This morning Dirk wrote, “It must be a surprise every time you open the door,” which reminded me of the night I opened the front door to put some cat food in the bowl on the top step and found myself face to face with a very chubby raccoon who was cleaning up the last of my previous fill-up. We were inches apart, and my instinct was to immediately (and quickly) close the door! Brain clicked again saying, “Hey – cool!” and I reopened it as rapidly as I had shut it, but in that nano-second, the raccoon was gone. It was as though I had imagined him.

One summer evening my husband also had a surprise upon opening the door. I was staying in the Ronald McDonald house in Buffalo at the time and had left him in charge of the horses. It was 11PM and he was just settling down for the night when he heard something large splashing across the pond behind the house. Knowing that was not a place the horses should be, he jumped into his jeans, grabbed a flashlight, and headed out the door in the direction of the racket, but once in the open air, he realized that things had gone quiet. He stood still, listening, and then heard the munching of leaves about fifteen feet from where he was standing. He focused the flashlight beam on the sound as he moved closer, and then, slowly, a large snoot emerged from the tree cover... More of it appeared, followed seconds later by a huge rack of antlers: he was face to face with a bull moose! Each of them had the same thought: Yikes! Husband beat a retreat to the house while Moose whirled and thundered off into the woods.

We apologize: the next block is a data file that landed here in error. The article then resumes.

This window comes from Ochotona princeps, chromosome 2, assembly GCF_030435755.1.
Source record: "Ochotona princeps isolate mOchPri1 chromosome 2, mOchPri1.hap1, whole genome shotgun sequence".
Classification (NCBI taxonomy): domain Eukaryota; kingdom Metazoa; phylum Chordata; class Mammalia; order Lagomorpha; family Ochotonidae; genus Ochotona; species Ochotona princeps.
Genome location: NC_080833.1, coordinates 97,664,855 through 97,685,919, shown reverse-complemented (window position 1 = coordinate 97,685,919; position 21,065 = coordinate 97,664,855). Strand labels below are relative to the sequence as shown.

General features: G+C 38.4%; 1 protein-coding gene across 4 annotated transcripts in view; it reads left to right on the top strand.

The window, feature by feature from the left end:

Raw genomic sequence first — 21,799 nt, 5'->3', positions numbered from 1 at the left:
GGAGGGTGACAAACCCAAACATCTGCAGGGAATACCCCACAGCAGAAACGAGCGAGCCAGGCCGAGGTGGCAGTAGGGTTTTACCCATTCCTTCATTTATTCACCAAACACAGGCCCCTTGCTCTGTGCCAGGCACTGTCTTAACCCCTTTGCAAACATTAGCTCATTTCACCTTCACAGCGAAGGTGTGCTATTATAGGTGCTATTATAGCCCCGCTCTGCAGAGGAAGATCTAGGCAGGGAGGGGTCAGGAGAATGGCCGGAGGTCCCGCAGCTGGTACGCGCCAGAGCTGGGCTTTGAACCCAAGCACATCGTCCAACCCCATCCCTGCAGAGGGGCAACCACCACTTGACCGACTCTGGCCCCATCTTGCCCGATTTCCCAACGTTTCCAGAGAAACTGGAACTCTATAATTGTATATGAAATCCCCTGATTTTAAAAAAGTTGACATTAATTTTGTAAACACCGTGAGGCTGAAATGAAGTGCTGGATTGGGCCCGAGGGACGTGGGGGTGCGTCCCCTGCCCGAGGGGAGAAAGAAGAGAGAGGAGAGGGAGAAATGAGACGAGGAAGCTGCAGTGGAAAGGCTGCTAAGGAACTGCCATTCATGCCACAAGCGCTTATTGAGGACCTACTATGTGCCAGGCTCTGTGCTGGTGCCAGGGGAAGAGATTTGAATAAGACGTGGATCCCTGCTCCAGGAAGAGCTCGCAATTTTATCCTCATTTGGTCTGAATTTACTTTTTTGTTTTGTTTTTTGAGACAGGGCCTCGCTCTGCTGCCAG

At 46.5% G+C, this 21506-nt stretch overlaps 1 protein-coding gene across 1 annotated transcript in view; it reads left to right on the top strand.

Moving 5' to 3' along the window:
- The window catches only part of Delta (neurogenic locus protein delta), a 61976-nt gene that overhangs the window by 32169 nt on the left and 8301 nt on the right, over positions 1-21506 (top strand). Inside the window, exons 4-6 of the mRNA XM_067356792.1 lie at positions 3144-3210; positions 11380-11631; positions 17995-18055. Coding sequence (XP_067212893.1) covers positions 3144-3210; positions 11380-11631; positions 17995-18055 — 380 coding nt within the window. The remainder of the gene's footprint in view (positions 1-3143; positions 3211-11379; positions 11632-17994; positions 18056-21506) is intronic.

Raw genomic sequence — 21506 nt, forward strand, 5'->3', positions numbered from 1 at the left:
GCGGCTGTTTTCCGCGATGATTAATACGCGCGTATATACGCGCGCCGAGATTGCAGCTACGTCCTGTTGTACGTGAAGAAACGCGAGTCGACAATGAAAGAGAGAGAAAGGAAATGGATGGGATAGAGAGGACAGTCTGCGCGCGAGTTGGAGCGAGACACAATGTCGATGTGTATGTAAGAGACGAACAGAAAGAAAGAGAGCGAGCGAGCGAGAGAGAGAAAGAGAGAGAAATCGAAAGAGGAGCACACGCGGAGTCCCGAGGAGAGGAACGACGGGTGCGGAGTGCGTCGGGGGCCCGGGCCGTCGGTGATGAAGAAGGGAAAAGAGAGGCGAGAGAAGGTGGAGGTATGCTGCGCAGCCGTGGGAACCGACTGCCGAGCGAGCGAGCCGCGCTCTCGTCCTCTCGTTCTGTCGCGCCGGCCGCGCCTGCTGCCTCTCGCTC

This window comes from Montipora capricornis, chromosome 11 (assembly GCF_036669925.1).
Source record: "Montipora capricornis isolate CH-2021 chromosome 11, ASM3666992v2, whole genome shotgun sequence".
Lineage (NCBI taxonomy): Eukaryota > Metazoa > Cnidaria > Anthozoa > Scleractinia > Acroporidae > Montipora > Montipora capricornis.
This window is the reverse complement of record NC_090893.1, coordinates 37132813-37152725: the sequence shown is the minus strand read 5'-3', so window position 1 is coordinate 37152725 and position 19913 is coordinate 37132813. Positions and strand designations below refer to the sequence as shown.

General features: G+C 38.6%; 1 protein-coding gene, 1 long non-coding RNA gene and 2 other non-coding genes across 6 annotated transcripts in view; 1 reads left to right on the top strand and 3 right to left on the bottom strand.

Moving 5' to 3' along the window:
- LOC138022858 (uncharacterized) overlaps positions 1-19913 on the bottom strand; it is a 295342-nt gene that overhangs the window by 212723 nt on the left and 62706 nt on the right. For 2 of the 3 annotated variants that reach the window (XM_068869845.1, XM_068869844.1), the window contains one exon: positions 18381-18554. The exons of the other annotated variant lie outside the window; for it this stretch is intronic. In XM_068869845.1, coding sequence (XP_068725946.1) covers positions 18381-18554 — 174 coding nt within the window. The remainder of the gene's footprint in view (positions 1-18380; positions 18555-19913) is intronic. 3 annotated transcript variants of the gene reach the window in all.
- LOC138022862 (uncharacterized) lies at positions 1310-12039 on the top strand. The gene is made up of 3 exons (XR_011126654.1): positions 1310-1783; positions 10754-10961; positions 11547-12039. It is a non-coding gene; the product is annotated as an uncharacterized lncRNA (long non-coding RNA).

Who's there?

Deer and Moose.

Deer and Moose who?

Deer me, I Moose be going.

Sunday, December 10, 2006

Well, Deer...

"Well, Deer, we each have our own perspective."

I just can't resist putting this one up here. You are seeing the view from just inside my porch door. The truck and snow are "real" (i.e. that's a true view of the scene in that direction), but the well (seen in lower right window pane of door) and the deer in the asparagus bed (upper pane) are reflections. Got it? If Blogger is in a good mood, you should be able to click on the picture to enlarge it. I have done no editing - this was the "reality" greeting me this morning.